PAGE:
Laos still lives with the damage of these bombs every single day, as they continue to maim and kill. The U.S. has donated about $82 million to clean up the area. Do you think that sounds like a lot of money? No. No it isn't. This is a lot of money- spending between $13 and $18 million PER DAY to drop bombs on Laos for nine years. That is a lot of money. $82 million looks like a cheap band-aid in the face of those numbers. It is a token. It is a shame.

I undoubtedly have an ulterior motive, a definite agenda, as an English teacher. Through books, news articles, poems, watching documentaries, writing, and any number of other creative endeavors in the classroom, my highest goal is that my students become critical, compassionate thinkers who look for ways to improve themselves and others. This is far more important to me than the grades they get, how quickly they can recall four examples of adverbs of frequency, or how well they can memorize the unreasonably insane spelling rules of the English language.

This school year, my year 10 students all told me they wanted to volunteer in their communities. I try my best to foster a student led classroom- basically the students express interest in certain topics and activities and I find a way to tie it back into learning English in some way. This is how we found ourselves poring over Emily Dickinson poems and analyzing Sylvia Plath's emotions in our poetry unit. For the volunteer project, I wanted to help them find a cause they would enjoy researching and supporting, so we kicked around some ideas together. Nothing was really drawing them in. The previous school year, when I thought I would be leaving, I had found a job posting for the organization Lone Buffalo, a free English after school program in Phonsavan, the most bombed area of Laos. I suggested Lone Buffalo to them and they were instantly drawn in to the school- kids their age, playing football, learning English, and doing it all in a rural, remote part of their country which only 2 of my students had ever visited.

But they were particularly inspired by the story of Manophet, the Lone Buffalo himself, the man who spent his days translating for UXO Lao, which clears the endless bombs from America's secret war. His evenings were dedicated to the local children, teaching them English and coaching them in football. It was his dream that they would compete at the Gothia Cup in Sweden, and his students and athletes were set to go. But Manophet would not be going to Sweden. He died unexpectedly of a blood clot in his brain. His friends stepped in and created the Lone Buffalo Foundation to take the boys to Sweden, and from there they determined that Manophet's legacy had to live on. They set up a school, which is now thriving in Phonsavan. I reached out to the director, Mark, who was in town promoting the school's UXO awareness film "Don't Touch!" at the Vientiane Film Festival. He was supportive and interested and with his permission my students and I moved forward with our project- to raise enough money to sponsor one class for one full year.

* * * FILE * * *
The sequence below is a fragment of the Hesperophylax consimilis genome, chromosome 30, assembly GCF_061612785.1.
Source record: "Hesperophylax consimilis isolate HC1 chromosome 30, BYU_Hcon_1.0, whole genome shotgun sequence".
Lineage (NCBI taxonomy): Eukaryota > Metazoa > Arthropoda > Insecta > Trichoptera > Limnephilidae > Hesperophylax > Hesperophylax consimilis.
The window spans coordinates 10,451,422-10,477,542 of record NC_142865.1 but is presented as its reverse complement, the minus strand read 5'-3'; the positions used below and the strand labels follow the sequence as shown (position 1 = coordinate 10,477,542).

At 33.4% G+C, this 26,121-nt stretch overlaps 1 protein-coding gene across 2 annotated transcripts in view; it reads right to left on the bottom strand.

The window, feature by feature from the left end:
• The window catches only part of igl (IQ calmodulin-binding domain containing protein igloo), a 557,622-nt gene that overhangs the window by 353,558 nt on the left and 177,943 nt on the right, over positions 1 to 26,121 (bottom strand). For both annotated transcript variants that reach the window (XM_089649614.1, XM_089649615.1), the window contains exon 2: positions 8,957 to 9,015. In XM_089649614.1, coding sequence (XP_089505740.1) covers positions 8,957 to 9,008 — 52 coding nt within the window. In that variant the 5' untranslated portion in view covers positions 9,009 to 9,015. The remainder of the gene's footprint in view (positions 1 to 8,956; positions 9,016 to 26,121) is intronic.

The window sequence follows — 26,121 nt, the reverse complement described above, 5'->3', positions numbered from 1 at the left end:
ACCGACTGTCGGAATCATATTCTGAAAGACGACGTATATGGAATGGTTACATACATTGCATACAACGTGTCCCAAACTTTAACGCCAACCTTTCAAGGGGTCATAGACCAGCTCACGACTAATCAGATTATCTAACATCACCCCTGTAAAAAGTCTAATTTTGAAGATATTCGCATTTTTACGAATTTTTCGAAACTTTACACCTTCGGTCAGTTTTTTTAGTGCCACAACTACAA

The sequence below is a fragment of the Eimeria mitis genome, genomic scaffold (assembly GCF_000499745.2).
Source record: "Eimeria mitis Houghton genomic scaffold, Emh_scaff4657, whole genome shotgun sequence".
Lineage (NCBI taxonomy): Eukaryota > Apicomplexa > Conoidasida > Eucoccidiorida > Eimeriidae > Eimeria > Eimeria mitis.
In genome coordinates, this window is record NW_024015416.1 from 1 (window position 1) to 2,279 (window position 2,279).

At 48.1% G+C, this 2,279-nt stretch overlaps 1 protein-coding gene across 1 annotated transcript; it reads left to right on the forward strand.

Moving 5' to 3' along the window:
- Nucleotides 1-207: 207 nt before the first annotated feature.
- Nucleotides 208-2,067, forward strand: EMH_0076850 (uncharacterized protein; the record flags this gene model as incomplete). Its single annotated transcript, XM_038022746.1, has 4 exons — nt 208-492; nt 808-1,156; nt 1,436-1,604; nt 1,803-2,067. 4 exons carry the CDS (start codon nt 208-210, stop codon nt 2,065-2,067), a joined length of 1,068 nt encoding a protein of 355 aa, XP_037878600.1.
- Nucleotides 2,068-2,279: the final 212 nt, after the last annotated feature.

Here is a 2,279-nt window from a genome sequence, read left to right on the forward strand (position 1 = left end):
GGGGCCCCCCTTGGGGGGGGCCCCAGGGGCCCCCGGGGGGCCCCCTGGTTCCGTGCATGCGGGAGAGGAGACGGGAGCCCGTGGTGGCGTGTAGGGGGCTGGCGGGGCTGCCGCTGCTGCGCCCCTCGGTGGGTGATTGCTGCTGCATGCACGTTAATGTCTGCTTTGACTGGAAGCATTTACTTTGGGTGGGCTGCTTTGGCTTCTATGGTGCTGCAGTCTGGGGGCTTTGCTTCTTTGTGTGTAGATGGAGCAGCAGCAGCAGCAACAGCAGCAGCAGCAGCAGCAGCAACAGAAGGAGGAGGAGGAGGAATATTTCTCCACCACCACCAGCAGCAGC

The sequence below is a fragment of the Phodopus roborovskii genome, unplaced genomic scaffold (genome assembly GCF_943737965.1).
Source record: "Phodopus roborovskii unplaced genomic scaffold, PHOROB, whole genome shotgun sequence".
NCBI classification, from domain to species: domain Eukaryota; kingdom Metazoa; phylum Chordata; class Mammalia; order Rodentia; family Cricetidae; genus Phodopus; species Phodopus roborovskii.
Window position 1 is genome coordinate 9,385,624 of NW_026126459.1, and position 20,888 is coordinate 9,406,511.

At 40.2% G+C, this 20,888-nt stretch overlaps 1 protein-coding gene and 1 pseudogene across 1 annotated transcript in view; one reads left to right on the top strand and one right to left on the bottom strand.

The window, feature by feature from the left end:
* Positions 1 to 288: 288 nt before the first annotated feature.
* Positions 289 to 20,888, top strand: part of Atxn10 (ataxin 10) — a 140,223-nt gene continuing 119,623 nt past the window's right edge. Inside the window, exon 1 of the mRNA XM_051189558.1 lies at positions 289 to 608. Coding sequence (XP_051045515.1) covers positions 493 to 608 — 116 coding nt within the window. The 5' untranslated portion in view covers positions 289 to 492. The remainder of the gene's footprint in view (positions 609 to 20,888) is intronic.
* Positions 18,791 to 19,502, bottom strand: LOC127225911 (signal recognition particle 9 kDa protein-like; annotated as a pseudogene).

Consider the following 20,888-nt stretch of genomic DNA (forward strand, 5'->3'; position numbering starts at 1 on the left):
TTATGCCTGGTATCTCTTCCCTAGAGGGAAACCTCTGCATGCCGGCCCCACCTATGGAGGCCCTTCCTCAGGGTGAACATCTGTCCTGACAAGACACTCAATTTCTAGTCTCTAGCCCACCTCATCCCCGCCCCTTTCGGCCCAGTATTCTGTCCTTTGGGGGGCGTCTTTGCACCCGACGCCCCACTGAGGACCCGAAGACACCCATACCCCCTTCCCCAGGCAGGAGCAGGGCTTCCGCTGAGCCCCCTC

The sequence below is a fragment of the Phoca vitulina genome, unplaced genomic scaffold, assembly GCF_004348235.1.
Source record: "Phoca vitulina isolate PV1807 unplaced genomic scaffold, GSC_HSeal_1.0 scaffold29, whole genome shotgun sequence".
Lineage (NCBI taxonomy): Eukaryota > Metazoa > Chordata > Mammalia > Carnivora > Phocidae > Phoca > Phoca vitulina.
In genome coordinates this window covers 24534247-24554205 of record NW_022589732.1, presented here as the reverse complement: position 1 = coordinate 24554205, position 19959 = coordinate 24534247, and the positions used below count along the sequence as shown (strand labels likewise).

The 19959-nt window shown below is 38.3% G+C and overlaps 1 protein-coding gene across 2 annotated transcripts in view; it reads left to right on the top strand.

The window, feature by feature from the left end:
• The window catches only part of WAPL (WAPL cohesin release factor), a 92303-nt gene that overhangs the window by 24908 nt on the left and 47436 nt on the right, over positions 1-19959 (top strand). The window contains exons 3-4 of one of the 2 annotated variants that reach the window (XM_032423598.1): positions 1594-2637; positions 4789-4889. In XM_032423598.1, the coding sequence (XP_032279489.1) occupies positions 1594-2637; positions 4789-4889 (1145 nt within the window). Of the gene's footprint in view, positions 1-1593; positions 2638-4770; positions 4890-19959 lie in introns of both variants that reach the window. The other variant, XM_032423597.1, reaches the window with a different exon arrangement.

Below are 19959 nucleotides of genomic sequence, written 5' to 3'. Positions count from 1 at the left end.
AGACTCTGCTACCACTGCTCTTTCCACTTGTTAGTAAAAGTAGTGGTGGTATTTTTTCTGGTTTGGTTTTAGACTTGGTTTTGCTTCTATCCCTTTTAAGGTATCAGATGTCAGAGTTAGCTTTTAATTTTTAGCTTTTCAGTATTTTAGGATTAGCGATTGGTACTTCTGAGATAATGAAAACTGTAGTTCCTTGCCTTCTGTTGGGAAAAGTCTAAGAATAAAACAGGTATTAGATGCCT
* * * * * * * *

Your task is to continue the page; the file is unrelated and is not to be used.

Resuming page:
We started with research. We read articles, we studied about America's secret war, we had lots of discussions and wrote about our plans, and I showed them this video.




This is a picture of my students as they watched that video, as well as another video showing an animation of just how many bombs America dropped on their country over almost a decade. Look at their faces. I can't tell you how hard it was for me to stand in there with them as they watched this- some of them tearing up, the boys furrowing their brows and blinking hard, the girls covering their mouths. They watched both the video and the animation twice through and the room was silent.


As soon as our research was over, we began talking about writing presentations that would inspire others to donate. We talked about being fact based, passionate, approachable, and trustworthy. We designated partners to go into specific classrooms, we had class treasurers and accountants, and we maintained journals about the experience. The students diligently collected money and spread the word for three months.

One of the most touching moments came from my Year 9 students. Earlier that year, I had helped them communicate respectfully, via persuasive, critical letters, with the administration of the school as to how their class business funds were being managed. As a result they had a meeting with the secondary department head, they were given new directions, and allowed greater autonomy over their earnings. They learned how to advocate effectively for themselves, even when it came to standing up to authority (something normally not done in Lao culture, especially for students interacting with teachers). When Year 9 learned of Year 10's fundraising, they told me in class one day that they wished to donate all of their funds to our project.

Thanks to a supportive and involved administration, active participation from all staff, the organization, diligence, and commitment of the students, and the assistance of Lone Buffalo Foundation in visiting our school, we met our goal. The Year 10 students were able to fully sponsor one class for a school year, and next year they will travel to Phonsavan to volunteer with those students, to learn more about the area, and to make connections with children leading very different lives.

I am constantly humbled by how my experiences in the classroom with my students can continually enrich me on deeper and deeper levels. Just when something happens and I think "This is it- it can't get any better, this is amazing" my students show me even greater things. Doing this project with my Year 10 kids- students whom I have had the pleasure of teaching for two years- was an absolutely perfect way to end my time at my school. I couldn't be more proud of them.